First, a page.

From Buckwheat to Bulk Chocolate
By Robin Enberg
Elberon IA USA
From: NEW BEGINNINGS, Vol. 18 No. 1, January-February 2001, pp. 28
The La Leche League concept about nutrition was first demonstrated to me by the snacks served at the first Series Meeting I attended: juice, fruit, and some strange muffins. They looked yummy, but tasted kind of-bitter. "Mmmm-buckwheat!" someone commented. "Yuckwheat!" I thought.
From the moment I walked into the living room at that first meeting, I felt welcome and right at home. I nodded in agreement about the advantages of breastfeeding, scribbled down notes about birth plans, and even won a loaf of zucchini bread in the bingo game we played. I became a member right away and was eager to be a part of La Leche League. I worried sometimes that I might have to go to health food stores and change my way of life to live up to LLL's nutritional "standards," but was relieved when my Leaders assured me this was not the case.
Reading and owning WHOLE FOODS FOR THE WHOLE FAMILY (Available from LLLI, No. 151-12, $16.95) helped me make the switch to a more nutritious diet through a "gradually, with love" approach. The cookbook encouraged me to gradually integrate whole grains and other nutritious ingredients into my normal cooking practices. My family barely noticed this slow change. However, the ingredients weren't easy to find at our supermarket, and I was afraid to venture into the "food co-op" which I regarded as a leftover from the 1960s.
At one planning meeting, I got a real revelation. We ate chocolate chip cookie bars! And they weren't even made with carob or whole wheat. What a relief!
One day, one of the Leaders invited me to join a food-buying club that bought in bulk from a whole foods warehouse. For some reason, this sounded less intimidating than visiting the "health food co-op." I visited the buying club and made many new friends. During the ordering meetings, I didn't feel like a newcomer. Everyone asked and answered questions about different products and shared recipes. Because the club bought full cases of items, sometimes I'd buy just one jar or box from the case to try it out, so every delivery was a surprise.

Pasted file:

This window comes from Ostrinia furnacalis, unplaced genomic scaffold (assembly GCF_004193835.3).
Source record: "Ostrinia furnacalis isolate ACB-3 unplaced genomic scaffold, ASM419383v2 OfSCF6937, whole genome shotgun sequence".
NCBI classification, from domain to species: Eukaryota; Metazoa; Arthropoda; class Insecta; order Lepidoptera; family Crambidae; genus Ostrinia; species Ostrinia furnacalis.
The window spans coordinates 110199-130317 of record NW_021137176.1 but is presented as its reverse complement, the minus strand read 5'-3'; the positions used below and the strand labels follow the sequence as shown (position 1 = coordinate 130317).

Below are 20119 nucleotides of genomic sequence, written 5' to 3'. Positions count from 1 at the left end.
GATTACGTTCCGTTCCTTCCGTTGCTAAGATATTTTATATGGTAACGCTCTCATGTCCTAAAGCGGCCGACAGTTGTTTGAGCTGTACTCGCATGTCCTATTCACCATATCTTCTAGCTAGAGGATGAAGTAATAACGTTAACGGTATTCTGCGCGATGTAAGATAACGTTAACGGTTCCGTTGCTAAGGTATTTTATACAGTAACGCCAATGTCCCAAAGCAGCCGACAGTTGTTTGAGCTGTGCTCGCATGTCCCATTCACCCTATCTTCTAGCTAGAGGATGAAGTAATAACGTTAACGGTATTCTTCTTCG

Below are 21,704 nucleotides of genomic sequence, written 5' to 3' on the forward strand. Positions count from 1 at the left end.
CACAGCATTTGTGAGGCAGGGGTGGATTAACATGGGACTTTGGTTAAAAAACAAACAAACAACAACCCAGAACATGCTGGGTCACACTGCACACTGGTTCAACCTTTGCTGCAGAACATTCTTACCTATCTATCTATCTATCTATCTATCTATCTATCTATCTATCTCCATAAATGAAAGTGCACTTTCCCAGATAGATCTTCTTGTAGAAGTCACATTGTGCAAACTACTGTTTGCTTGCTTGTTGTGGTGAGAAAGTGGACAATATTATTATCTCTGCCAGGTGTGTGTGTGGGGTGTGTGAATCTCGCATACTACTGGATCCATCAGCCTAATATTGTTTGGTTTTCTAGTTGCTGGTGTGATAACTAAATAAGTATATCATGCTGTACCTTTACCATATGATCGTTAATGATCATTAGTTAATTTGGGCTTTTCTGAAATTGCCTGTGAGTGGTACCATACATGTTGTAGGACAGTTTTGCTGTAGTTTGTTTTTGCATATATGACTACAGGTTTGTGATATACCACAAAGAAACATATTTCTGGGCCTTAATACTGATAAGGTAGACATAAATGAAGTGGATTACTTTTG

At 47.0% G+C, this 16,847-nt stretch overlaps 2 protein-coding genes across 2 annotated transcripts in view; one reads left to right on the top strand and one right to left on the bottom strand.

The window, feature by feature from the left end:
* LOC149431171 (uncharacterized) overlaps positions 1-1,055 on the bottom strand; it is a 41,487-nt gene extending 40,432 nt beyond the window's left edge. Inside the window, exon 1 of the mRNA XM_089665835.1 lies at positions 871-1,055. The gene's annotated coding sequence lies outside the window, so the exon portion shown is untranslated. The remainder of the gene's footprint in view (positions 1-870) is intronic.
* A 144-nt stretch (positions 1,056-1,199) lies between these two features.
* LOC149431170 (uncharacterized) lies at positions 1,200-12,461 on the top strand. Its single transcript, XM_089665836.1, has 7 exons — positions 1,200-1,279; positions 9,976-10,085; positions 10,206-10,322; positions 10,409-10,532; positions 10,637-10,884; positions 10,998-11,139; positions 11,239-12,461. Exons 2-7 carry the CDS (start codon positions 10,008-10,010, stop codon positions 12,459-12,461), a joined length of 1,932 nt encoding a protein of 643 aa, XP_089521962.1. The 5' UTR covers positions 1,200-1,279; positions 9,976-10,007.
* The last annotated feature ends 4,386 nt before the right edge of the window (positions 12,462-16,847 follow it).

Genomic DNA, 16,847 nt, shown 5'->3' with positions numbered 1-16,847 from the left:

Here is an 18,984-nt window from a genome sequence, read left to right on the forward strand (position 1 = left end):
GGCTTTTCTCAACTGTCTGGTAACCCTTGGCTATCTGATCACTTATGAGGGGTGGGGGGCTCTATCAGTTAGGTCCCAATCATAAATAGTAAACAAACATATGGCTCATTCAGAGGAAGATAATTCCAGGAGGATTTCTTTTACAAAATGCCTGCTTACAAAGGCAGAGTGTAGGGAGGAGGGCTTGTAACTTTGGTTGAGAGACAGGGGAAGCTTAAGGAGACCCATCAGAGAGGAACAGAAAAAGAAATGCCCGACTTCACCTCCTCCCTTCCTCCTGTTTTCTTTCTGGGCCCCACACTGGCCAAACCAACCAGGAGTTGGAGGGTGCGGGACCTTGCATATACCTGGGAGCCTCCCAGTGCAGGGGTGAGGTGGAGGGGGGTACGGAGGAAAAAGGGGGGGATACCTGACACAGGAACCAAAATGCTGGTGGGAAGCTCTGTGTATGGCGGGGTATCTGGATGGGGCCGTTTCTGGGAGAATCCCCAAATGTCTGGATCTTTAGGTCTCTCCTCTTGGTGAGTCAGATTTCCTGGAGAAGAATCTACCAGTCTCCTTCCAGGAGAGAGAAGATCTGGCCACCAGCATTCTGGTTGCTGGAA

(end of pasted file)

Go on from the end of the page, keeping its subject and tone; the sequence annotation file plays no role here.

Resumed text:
Cooking became more interesting, and my kitchen slowly acquired more and more ingredients that I had once considered unusual but now were a part of my daily life. My family and I gradually adjusted to favor the quality foods that we were using. When my sister visited and pointed out that some of the pastas and condiments were only available through her "gourmet" catalog, my humble "health foods" became even more appreciated. After all, gourmets" use top-quality ingredients.
Between LLL's philosophy about nutrition, the three Whole Foods cookbooks, and the helpful members of my buying club, my family and I have grown to appreciate and rely on the wholesome foods that are best for us. Now I even make pancakes with buckwheat in them. I have one confession to make, though-our buying club orders chocolate chips in 25-pound bags.
Healthier Chocolate Chip Cookies
(to use up that bulk bag of chips)
1/3 C. canola oil or other vegetable oil
2/3 C. maple crystals, sucanat, date powder or other natural sweetener
1/8 C. blackstrap molasses
1 beaten egg
1 1/2 t. vanilla
1/2 t. salt
1 C. whole wheat flour
1/2 C. wheat germ
3/4 C. pecans
1/2 C. oats
1/2 C. chocolate or carob chips
Add a little water if too dry
Preheat oven to 375 degrees. Mix together oil, sweetener and molasses. Add beaten egg, vanilla, and salt. Add all the dry ingredients. Roll into balls and flatten them out on an oiled cookie sheet. Bake for 10-12 minutes. Makes 24 cookies.
These cookies freeze well. They actually taste wonderful frozen.